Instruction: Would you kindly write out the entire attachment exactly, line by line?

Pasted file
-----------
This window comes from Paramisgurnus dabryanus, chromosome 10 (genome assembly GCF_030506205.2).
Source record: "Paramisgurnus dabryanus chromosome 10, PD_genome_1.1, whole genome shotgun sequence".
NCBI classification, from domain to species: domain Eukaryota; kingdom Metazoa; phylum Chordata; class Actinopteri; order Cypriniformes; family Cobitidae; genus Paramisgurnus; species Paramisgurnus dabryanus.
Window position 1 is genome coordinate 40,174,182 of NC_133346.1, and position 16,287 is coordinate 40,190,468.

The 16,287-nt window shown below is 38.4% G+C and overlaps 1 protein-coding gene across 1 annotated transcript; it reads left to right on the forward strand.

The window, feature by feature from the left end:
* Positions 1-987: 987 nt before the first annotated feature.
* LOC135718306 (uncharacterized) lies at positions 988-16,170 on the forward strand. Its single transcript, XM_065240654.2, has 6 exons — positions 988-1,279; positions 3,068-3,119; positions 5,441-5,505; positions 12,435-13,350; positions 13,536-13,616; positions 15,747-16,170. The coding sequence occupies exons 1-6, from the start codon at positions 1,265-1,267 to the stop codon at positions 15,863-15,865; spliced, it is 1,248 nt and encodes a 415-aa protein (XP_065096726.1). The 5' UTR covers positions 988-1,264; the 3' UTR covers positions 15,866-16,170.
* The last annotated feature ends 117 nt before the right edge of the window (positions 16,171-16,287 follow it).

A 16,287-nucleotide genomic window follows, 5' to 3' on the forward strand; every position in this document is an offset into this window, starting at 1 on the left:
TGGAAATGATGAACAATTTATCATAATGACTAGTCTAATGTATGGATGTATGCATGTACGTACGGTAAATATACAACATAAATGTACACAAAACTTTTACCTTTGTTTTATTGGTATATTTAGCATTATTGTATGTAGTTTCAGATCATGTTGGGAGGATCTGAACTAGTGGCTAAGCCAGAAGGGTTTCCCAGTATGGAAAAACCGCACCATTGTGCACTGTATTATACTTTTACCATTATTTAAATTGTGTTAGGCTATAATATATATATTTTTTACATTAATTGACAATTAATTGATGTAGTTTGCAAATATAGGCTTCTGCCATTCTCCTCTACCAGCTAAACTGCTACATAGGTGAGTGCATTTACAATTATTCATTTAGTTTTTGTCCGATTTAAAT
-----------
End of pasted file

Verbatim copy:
This window comes from Paramisgurnus dabryanus, chromosome 10 (genome assembly GCF_030506205.2).
Source record: "Paramisgurnus dabryanus chromosome 10, PD_genome_1.1, whole genome shotgun sequence".
NCBI classification, from domain to species: domain Eukaryota; kingdom Metazoa; phylum Chordata; class Actinopteri; order Cypriniformes; family Cobitidae; genus Paramisgurnus; species Paramisgurnus dabryanus.
Window position 1 is genome coordinate 40,174,182 of NC_133346.1, and position 16,287 is coordinate 40,190,468.

The 16,287-nt window shown below is 38.4% G+C and overlaps 1 protein-coding gene across 1 annotated transcript; it reads left to right on the forward strand.

The window, feature by feature from the left end:
* Positions 1-987: 987 nt before the first annotated feature.
* LOC135718306 (uncharacterized) lies at positions 988-16,170 on the forward strand. Its single transcript, XM_065240654.2, has 6 exons — positions 988-1,279; positions 3,068-3,119; positions 5,441-5,505; positions 12,435-13,350; positions 13,536-13,616; positions 15,747-16,170. The coding sequence occupies exons 1-6, from the start codon at positions 1,265-1,267 to the stop codon at positions 15,863-15,865; spliced, it is 1,248 nt and encodes a 415-aa protein (XP_065096726.1). The 5' UTR covers positions 988-1,264; the 3' UTR covers positions 15,866-16,170.
* The last annotated feature ends 117 nt before the right edge of the window (positions 16,171-16,287 follow it).

A 16,287-nucleotide genomic window follows, 5' to 3' on the forward strand; every position in this document is an offset into this window, starting at 1 on the left:
TGGAAATGATGAACAATTTATCATAATGACTAGTCTAATGTATGGATGTATGCATGTACGTACGGTAAATATACAACATAAATGTACACAAAACTTTTACCTTTGTTTTATTGGTATATTTAGCATTATTGTATGTAGTTTCAGATCATGTTGGGAGGATCTGAACTAGTGGCTAAGCCAGAAGGGTTTCCCAGTATGGAAAAACCGCACCATTGTGCACTGTATTATACTTTTACCATTATTTAAATTGTGTTAGGCTATAATATATATATTTTTTACATTAATTGACAATTAATTGATGTAGTTTGCAAATATAGGCTTCTGCCATTCTCCTCTACCAGCTAAACTGCTACATAGGTGAGTGCATTTACAATTATTCATTTAGTTTTTGTCCGATTTAAAT